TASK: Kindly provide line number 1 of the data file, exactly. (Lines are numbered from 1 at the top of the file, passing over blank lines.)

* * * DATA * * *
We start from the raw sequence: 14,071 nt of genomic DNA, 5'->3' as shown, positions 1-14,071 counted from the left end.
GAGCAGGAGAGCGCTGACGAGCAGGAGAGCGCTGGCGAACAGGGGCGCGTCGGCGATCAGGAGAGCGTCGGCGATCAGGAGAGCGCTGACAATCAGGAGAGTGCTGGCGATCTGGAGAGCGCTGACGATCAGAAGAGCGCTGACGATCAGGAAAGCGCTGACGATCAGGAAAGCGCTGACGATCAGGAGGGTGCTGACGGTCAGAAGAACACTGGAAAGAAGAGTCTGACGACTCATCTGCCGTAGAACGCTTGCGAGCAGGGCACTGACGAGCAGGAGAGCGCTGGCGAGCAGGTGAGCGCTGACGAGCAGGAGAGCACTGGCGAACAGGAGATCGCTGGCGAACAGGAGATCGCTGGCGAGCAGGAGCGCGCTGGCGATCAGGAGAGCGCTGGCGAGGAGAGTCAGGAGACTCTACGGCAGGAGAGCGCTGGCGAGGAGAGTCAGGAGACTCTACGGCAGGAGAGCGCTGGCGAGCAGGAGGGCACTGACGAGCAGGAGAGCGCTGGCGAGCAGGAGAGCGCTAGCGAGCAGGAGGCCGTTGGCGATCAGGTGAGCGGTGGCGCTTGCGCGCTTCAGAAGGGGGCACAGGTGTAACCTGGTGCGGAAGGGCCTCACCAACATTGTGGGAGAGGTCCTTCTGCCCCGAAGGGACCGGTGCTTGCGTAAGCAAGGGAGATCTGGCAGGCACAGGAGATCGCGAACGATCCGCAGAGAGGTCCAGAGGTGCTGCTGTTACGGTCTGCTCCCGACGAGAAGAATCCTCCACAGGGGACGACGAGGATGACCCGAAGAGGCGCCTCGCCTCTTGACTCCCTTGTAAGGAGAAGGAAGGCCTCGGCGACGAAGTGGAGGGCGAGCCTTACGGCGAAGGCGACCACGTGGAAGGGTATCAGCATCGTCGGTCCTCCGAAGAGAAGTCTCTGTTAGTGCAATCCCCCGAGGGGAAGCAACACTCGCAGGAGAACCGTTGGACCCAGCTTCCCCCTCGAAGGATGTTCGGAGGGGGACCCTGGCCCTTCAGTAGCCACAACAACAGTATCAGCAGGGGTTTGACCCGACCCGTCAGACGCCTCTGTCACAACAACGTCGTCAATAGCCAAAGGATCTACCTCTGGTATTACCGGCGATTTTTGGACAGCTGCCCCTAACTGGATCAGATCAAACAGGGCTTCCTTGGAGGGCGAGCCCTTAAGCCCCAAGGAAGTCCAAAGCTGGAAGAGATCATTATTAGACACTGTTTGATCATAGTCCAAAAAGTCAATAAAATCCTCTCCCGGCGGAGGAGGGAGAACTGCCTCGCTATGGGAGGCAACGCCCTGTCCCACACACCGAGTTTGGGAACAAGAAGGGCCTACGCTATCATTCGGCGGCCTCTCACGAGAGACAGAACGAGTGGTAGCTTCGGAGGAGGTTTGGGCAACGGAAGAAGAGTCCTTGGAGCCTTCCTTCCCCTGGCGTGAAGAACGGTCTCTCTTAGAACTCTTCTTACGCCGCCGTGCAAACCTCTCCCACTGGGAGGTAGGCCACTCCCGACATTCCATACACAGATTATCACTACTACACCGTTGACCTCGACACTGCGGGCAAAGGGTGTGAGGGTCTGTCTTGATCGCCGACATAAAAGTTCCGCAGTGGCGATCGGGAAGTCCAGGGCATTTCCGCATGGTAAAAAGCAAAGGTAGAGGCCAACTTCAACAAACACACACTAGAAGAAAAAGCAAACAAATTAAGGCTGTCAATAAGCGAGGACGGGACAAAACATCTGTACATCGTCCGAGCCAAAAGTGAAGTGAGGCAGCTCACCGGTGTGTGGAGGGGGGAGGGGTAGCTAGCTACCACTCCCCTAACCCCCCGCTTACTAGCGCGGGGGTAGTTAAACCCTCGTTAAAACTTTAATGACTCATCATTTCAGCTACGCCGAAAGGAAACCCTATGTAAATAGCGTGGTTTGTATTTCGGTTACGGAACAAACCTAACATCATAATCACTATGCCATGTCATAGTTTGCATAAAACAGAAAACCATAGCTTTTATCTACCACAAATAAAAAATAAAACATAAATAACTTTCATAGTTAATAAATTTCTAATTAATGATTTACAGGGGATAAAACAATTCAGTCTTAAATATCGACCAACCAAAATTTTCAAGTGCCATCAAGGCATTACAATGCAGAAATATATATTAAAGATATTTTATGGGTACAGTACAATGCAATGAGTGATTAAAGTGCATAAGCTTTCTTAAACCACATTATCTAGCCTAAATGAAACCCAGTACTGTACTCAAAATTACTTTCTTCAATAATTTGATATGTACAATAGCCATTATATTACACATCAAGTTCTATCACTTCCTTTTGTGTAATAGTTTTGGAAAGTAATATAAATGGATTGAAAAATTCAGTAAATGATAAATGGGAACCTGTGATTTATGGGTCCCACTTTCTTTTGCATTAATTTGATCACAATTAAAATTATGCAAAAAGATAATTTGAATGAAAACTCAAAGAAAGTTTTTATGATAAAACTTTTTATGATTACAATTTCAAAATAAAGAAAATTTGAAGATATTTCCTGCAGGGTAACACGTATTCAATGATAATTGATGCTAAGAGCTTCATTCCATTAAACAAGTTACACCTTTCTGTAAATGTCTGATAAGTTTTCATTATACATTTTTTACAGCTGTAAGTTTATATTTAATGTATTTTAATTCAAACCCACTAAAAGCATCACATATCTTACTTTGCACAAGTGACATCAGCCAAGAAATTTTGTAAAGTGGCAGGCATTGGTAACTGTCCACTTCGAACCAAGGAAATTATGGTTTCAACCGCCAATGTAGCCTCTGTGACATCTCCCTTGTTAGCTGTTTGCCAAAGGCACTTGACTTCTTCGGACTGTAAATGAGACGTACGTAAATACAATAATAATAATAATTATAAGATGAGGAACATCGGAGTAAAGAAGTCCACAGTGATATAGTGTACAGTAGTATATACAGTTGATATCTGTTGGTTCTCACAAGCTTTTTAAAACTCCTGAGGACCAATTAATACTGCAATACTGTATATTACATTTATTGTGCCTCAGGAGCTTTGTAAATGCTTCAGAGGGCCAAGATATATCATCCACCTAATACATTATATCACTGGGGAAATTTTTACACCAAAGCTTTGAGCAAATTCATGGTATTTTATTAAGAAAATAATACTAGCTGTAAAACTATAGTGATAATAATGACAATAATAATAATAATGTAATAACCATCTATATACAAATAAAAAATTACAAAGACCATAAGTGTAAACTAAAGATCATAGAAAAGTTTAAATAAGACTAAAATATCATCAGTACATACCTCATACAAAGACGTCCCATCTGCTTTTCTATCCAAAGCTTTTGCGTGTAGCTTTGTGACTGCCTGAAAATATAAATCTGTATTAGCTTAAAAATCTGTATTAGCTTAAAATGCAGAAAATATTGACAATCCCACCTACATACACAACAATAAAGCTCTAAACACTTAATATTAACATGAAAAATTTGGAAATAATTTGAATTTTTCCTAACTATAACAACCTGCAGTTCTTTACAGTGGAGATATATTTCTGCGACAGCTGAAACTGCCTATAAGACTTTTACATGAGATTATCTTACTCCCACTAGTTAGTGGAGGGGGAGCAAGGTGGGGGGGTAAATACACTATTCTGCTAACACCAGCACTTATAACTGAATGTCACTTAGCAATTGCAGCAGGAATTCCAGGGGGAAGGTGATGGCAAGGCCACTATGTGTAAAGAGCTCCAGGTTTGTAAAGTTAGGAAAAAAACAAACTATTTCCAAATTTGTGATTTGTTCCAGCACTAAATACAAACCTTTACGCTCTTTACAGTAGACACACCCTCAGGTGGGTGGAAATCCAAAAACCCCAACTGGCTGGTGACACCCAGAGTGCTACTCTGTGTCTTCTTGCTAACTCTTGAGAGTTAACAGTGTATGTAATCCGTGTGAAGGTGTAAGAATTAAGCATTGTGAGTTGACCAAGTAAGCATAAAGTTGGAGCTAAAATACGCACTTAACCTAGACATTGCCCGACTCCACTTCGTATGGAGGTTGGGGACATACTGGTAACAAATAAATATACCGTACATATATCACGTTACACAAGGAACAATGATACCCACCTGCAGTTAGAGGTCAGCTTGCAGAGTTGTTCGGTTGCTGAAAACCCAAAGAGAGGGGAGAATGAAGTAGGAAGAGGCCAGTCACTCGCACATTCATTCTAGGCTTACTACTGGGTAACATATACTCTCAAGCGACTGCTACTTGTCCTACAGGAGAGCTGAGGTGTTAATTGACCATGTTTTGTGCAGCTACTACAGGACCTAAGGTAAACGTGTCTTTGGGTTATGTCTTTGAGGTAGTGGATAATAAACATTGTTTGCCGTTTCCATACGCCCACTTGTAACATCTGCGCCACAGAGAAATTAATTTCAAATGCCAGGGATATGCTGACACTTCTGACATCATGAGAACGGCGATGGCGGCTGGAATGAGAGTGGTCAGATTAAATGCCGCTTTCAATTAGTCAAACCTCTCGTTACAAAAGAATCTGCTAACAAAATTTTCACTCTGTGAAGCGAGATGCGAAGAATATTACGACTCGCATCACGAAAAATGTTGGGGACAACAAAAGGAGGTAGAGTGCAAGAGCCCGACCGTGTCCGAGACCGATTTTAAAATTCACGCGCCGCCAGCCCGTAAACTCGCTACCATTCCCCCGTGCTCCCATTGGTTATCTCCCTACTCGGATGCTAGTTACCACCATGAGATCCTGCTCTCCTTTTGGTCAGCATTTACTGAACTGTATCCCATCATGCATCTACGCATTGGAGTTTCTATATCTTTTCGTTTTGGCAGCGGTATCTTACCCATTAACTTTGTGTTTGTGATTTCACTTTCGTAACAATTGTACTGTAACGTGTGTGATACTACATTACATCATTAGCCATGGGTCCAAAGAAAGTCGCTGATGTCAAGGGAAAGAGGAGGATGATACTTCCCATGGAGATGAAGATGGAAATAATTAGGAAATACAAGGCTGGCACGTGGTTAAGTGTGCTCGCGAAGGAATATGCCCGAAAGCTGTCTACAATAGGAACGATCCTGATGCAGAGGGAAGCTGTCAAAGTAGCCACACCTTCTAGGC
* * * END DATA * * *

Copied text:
We start from the raw sequence: 14,071 nt of genomic DNA, 5'->3' as shown, positions 1-14,071 counted from the left end.